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Loudoun School Division Demanding Union Member Info Before Collective Bargaining

Sandy Sullivan, president of the Loudoun Education Authority, said the Loudoun Education Association is about to begin collective bargaining, but negotiations have come to a standstill because the school’s department is requesting classified membership information.

The LEA submitted a letter to the school board on October 19 explaining that the association had obtained the necessary membership to initiate collective bargaining in the form of authorization cards signed by teachers. The letter also asks the school board to adopt its resolution to allow collective bargaining.

Sullivan said members’ primary concern is privacy.

The worry is ‘Will my boss know? Sullivan said. “We’ve made it clear with all employees we spoke to that their information is confidential.”

But the school department, it seems, is unwilling to go ahead with the operation if that promise is kept.

“It is understood that the LCPS understands that to form certification that the majority of LCPS public employees in a unit these employees consider to be appropriate for public bargaining the LCPS needs to certify the accuracy of the information provided,” school department spokesperson Wade Bayard said in the email. Bayard said the information on the cards would be confidential. However, it is unclear who will deal with the cards in the department’s management.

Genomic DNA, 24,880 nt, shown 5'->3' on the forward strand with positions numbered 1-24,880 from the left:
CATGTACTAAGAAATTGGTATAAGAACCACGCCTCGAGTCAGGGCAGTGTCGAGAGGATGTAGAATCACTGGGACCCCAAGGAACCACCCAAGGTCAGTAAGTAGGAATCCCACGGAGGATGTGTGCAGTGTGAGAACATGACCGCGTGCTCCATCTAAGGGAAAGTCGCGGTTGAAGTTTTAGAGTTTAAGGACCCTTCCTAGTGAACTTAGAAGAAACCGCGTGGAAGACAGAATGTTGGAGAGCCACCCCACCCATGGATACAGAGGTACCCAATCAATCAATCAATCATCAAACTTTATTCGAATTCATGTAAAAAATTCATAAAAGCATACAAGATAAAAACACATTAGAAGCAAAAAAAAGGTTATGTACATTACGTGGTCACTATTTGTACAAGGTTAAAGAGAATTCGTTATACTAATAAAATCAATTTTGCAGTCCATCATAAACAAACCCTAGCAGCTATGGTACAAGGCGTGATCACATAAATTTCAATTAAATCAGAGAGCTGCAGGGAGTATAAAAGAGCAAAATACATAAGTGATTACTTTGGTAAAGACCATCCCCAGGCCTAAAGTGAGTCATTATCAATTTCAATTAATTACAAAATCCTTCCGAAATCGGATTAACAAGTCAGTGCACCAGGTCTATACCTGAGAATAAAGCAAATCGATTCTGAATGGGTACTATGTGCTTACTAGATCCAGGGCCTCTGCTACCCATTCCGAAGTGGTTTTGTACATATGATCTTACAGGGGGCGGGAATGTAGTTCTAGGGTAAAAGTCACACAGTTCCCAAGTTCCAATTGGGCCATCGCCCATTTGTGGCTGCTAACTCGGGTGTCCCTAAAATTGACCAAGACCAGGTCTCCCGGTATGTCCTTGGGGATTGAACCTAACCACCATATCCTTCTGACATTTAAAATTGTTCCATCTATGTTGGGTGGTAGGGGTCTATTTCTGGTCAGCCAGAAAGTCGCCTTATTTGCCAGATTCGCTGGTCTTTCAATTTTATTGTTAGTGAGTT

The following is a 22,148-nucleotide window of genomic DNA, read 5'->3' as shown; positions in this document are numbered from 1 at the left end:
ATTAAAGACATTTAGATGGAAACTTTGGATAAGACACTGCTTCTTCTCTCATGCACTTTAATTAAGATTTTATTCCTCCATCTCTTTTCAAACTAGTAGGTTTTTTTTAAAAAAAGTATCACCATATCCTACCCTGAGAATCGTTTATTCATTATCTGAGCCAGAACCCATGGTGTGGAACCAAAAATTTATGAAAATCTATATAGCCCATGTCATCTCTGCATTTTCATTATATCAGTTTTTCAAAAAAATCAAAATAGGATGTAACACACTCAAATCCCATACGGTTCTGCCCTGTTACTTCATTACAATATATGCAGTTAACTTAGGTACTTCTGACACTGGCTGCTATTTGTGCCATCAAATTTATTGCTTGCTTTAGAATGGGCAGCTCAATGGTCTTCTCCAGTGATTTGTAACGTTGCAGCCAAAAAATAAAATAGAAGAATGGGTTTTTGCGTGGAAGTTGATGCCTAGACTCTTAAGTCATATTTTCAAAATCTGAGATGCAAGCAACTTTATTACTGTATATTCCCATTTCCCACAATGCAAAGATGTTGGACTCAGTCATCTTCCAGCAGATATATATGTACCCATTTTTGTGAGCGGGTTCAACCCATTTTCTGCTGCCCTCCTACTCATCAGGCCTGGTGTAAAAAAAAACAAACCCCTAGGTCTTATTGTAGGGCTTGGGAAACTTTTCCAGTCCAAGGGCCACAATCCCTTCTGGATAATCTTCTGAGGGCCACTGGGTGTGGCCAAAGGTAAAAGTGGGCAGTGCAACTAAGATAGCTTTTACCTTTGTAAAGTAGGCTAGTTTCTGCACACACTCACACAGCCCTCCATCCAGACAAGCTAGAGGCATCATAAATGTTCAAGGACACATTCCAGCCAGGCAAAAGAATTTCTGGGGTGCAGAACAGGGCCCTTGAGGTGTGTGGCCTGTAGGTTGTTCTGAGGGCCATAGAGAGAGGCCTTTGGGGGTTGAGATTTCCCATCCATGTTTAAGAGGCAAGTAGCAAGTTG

The LEA’s solution is to have a third party certify the membership, though Sullivan said the school’s department would not acquiesce.

“We agree that if the school system wants to verify membership, that is reasonable. But it is our duty to protect the information of the employees who signed these cards. “We are in a place where they don’t want a third party, they want the cards.”

Due to the stagnation of negotiations, educators face difficult employment conditions while increasing the Omicron variant. School staff is overworked, and central office staff is sent to work in schools to cover classes and assignments. Sullivan said the increase in COVID-19 cases is exacerbating existing employment issues, including for surrogates and bus drivers.

Legislation in 2021 allowed Virginia public employees to engage in collective bargaining with employers. To represent a workforce, the union must demonstrate support from the majority of employees in a specific bargaining unit.

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